Figure 4

T-cell depletion in sibling allografts. Survival of 200 patients allografted at Hammersmith Hospital, London, before 1995 for CML in first chronic phase using sibling donor stratified by use of T-cell depletion. Patients who received T-cell–replete grafts (Non-TCD) had better survival than recipients of T-cell–depleted (TCD) allografts.

Donor lymphocyte infusions

Until the advent of T-cell depletion, relapse after allo-SCT for chronic phase disease was rare, but the outcome poor as treatment with INF-α was ineffective in the long-term and retransplantation was associated with high mortality. The use of additional donor lymphocytes at the time of relapse to restore remission completely changed this outcome.70,71 This was also proof of principle of the absolute efficacy of immune mechanisms in playing a vital role in curing leukemia.

Administration of DLI can reinduce remission in 60% to 90% of patients with CML who underwent transplantation in, and relapsed in, chronic phase. The use of escalating doses (Table 1) in case of persistent disease limits the risks for GVHD.72,73 A European study showed a 69% 5-year survival in 328 of patients who received DLI for relapsed CML. DLI-related mortality was 11% and disease-related mortality was 20%. Some form of GVHD was observed in 38% of patients. Risk factors for developing GVHD after DLI were T-cell dose at first DLI, time interval from transplantation to DLI, and donor type. In a time-dependent multivariate analysis, GVHD after DLI was associated with a risk of death of 2.3-fold compared with patients without GVHD.74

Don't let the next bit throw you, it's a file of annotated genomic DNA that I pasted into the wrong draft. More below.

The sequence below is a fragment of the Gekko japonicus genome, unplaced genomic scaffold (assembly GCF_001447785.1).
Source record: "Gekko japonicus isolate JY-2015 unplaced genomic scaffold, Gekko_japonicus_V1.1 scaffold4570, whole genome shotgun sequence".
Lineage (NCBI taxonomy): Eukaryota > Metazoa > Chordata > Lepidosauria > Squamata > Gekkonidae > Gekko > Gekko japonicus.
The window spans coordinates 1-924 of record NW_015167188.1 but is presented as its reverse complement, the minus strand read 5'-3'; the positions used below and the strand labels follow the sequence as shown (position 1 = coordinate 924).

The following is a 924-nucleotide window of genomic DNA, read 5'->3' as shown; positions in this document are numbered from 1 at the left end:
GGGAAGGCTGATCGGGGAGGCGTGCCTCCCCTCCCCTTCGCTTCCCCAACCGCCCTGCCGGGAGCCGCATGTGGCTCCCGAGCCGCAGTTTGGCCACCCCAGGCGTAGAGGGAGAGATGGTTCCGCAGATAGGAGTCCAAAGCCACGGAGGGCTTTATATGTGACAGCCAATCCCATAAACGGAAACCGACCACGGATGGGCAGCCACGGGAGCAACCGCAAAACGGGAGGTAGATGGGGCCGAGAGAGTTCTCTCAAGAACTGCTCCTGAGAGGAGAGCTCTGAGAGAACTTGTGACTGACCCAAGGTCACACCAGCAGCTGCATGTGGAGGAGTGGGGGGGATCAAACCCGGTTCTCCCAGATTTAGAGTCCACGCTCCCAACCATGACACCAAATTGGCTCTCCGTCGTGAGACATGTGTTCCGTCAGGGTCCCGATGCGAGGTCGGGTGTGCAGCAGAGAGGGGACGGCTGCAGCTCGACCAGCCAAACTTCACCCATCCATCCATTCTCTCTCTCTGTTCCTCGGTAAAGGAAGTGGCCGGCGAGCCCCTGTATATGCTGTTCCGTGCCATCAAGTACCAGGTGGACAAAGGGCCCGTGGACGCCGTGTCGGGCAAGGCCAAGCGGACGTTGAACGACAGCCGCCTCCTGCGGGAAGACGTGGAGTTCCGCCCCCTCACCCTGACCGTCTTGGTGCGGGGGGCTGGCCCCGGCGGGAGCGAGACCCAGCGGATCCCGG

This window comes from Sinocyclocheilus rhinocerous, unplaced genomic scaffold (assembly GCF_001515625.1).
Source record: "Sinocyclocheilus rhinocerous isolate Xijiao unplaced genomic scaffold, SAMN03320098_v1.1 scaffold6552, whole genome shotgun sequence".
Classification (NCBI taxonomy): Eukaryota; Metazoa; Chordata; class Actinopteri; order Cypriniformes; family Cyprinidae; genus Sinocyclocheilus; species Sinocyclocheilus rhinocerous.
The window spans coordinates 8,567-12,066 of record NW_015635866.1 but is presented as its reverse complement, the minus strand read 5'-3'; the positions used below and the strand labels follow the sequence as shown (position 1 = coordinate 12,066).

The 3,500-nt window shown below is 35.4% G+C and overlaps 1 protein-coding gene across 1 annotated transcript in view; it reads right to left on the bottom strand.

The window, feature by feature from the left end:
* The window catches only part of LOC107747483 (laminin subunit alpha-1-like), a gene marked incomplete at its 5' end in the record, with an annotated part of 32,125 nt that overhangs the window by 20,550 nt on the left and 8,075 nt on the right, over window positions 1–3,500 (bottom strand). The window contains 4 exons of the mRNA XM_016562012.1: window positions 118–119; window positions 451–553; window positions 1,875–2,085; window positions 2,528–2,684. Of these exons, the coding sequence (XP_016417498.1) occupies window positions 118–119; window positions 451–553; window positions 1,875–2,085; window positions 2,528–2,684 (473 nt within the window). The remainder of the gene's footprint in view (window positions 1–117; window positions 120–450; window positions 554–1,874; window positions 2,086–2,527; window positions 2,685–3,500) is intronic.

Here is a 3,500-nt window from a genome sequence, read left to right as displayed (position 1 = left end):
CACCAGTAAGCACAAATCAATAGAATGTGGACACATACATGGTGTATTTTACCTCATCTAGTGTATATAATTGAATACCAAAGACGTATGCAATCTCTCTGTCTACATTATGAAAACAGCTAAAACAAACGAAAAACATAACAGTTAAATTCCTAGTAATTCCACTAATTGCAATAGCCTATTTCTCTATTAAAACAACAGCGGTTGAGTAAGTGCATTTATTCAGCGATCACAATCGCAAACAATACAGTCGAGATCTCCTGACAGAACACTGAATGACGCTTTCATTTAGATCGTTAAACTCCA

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Table 1

Escalating doses of donor lymphocytes for CML